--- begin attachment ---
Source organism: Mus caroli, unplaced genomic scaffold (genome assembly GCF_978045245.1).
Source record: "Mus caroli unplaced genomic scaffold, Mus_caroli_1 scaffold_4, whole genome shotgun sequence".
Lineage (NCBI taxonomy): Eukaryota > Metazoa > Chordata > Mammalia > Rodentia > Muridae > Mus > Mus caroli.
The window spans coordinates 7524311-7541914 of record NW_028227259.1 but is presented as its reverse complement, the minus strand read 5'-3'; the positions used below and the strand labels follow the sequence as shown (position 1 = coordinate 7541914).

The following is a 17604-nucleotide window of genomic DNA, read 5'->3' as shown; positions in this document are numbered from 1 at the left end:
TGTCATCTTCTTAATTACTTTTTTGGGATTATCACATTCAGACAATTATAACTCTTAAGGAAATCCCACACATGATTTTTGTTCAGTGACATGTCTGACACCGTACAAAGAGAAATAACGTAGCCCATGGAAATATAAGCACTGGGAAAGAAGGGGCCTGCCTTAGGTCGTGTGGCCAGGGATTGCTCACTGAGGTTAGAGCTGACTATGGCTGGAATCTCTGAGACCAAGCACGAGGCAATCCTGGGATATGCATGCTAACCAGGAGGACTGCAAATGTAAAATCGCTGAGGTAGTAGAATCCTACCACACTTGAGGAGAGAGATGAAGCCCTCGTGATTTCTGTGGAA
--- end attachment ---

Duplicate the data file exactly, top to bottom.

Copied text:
Source organism: Mus caroli, unplaced genomic scaffold (genome assembly GCF_978045245.1).
Source record: "Mus caroli unplaced genomic scaffold, Mus_caroli_1 scaffold_4, whole genome shotgun sequence".
Lineage (NCBI taxonomy): Eukaryota > Metazoa > Chordata > Mammalia > Rodentia > Muridae > Mus > Mus caroli.
The window spans coordinates 7524311-7541914 of record NW_028227259.1 but is presented as its reverse complement, the minus strand read 5'-3'; the positions used below and the strand labels follow the sequence as shown (position 1 = coordinate 7541914).

The following is a 17604-nucleotide window of genomic DNA, read 5'->3' as shown; positions in this document are numbered from 1 at the left end:
TGTCATCTTCTTAATTACTTTTTTGGGATTATCACATTCAGACAATTATAACTCTTAAGGAAATCCCACACATGATTTTTGTTCAGTGACATGTCTGACACCGTACAAAGAGAAATAACGTAGCCCATGGAAATATAAGCACTGGGAAAGAAGGGGCCTGCCTTAGGTCGTGTGGCCAGGGATTGCTCACTGAGGTTAGAGCTGACTATGGCTGGAATCTCTGAGACCAAGCACGAGGCAATCCTGGGATATGCATGCTAACCAGGAGGACTGCAAATGTAAAATCGCTGAGGTAGTAGAATCCTACCACACTTGAGGAGAGAGATGAAGCCCTCGTGATTTCTGTGGAA